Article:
TipIf you can't see your footer on the screen, switch to the footer with the Footer button button on the Headers and Footers toolbar.

  2. Move your pointer to the line between the white and gray areas at the bottom of the vertical ruler. The pointer shape changes to the Vertical Resize pointer Vertical Resize shape.
  3. Press your left mouse button down but don't release yet. A line pops up across the bottom of your page.
  4. Drag upwards until the vertical ruler nearly shows a 1 in the white area at the bottom. You have increased the footer's height to nearly 1 inch, the distance of the footer from the edge of the paper. It should now be in the printable area.
  5. Check for success by closing the Headers and Footers toolbar. If you are in Layout view, go to Print Preview. If you are in Print Preview already, switch to another view and then back to Print Preview. This will refresh the screen.
  6. If the footer still isn't showing in the Print Preview, drag upwards a little bit again on the ruler and then refresh the view by exiting Print Preview and returning to it. Keep trying until you get the footer space to the size you need.

    TipAnother technique to move your header or footer into the printable area: Use the Page Setup dialog to change the settings for Header and Footer distance from the edge of the paper. You can't actually see the effect within the dialog box. (What a pain!) You must close the dialog and see if your change fixed things. Most of the time it will be easier to use the ruler since you can see the effect of your changes.

Verify Formatting

  1. Inspect the formatting of your text while in Print Preview.

    You cannot tell for sure if the formatting is correct.
    Icon: Word 97 Icon: Word 2000 Icon: Word 2002 Click the Context Sensitive Help button Help button on the Print Preview toolbar to change the pointer shape to Pointer shape: context sensitive help and then click on a part of the document.

    Icon: Word 97 Icon: Word 2000 A popup box shows you the formatting that has been applied to this part - both the underlying paragraph style as well as the formatting you added directly as paragraph, character, and font formatting. This is very helpful when you want certain parts to be a certain style or you want certain parts to be styled the same.

    Formatting popup in Print Preview

    Icon: Word 2002The Task Pane switches to show the Reveal Formatting pane. The pane shows the styles applied as well as the formatting you applied yourself. The pane will change to show the details for whatever you select in the document. Click on the Preview Zoom button Zoom button when you need to change the cursor to the editing cursor for several tasks, or click Context Sensitive Help button Context Sensitive Help again.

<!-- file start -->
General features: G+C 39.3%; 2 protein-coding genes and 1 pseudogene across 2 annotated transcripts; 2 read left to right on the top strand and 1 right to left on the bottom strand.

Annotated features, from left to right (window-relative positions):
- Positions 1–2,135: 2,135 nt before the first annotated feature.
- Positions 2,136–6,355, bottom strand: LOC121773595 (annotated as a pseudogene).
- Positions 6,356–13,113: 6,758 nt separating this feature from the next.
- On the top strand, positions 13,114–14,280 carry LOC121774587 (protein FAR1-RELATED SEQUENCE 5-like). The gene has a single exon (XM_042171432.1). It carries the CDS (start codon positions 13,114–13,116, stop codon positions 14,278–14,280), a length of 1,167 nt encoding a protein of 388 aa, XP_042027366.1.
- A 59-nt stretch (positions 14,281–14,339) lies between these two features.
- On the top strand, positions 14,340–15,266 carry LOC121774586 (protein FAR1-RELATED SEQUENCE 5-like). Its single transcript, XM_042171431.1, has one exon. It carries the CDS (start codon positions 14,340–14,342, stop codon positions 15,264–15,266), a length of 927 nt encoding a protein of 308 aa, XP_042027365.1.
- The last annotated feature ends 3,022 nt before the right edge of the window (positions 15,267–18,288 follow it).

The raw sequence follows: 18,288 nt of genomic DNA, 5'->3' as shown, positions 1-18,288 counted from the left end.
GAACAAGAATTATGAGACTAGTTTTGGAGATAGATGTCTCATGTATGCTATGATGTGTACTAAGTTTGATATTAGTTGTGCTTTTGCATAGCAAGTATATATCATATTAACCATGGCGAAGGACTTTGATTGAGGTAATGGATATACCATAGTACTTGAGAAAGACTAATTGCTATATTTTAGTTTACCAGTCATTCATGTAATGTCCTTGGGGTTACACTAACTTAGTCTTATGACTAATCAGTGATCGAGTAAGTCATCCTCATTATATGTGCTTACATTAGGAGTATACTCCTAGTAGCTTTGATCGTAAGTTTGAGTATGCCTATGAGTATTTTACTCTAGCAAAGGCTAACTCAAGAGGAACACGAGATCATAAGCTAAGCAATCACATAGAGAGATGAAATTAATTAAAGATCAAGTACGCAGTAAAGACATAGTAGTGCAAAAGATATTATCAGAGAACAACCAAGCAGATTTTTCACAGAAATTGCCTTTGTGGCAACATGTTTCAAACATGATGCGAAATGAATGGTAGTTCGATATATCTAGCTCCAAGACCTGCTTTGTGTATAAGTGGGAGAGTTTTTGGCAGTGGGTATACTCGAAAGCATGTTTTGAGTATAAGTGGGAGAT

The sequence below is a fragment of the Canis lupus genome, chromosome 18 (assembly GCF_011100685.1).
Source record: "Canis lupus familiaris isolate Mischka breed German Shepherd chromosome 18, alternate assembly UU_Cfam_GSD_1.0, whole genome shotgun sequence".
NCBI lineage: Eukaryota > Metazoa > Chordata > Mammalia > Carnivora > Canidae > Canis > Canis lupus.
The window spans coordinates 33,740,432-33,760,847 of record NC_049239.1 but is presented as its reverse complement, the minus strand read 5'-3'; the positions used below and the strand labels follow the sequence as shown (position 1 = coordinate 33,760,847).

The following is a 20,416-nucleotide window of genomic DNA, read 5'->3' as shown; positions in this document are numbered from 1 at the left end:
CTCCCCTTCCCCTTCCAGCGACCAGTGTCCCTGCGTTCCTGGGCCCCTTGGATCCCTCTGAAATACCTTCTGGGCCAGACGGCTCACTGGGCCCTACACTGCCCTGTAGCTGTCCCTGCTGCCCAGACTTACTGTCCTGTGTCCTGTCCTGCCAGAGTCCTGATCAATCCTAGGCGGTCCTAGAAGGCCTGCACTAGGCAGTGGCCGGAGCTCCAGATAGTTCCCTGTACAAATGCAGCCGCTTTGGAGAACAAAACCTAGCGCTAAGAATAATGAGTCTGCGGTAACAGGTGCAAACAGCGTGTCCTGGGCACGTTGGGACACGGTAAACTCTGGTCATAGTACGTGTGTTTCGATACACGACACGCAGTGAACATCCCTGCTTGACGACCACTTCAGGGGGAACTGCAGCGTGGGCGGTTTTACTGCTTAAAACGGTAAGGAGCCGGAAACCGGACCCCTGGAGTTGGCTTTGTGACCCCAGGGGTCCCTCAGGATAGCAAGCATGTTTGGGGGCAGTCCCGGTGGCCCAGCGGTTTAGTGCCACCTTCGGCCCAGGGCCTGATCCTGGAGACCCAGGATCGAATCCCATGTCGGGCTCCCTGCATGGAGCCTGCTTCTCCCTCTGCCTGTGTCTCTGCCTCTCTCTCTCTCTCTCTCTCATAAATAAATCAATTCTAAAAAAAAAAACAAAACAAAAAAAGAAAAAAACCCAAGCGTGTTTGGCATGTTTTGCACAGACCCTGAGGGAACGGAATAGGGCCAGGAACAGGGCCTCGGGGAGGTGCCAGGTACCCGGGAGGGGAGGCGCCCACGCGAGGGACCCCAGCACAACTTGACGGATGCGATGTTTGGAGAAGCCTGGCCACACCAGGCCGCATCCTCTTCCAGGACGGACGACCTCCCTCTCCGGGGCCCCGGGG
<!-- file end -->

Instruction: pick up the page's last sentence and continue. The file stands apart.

Task Pane: Styles and Formatting

    Icon: Word 2003 Word 2003 does not have the Context Sensitive Help button Help button. You must open the Reveal Formatting pane yourself. Format | Reveal Formatting, or the key combo SHIFT + F1, or select Reveal Formatting from the drop list of panes at the top of the task pane.

  2. Turn off the format help, or close the Task Pane.
    (Click the button again or press the ESC key to turn off the format help)
  3. When you are satisfied with the layout of the page, check the number of pages in the document by looking at the numbers on the Status bar. You should have 1 page in this document. Changing the footer may have put those last lines on page 2 again. <Sigh!>
  4. Reducing length by one page:  If your document has run over onto an extra page, you have several choices. Use whichever suits your situation best.
    • Print only the first page, if only blank lines are on page 2.
    • Use Button - Shrink to Fit the Shrink to Fit button. When there is not too much extra, or when the problem is width rather than length, this can work well. The size of everything on the page - text and graphics - will be reduced so that it all fits into one page less than before. Text may get too small to read in some cases.
    • Edit the document so that it is not so long, which is what you did previously. You can make blank areas smaller or revise your text or make images smaller.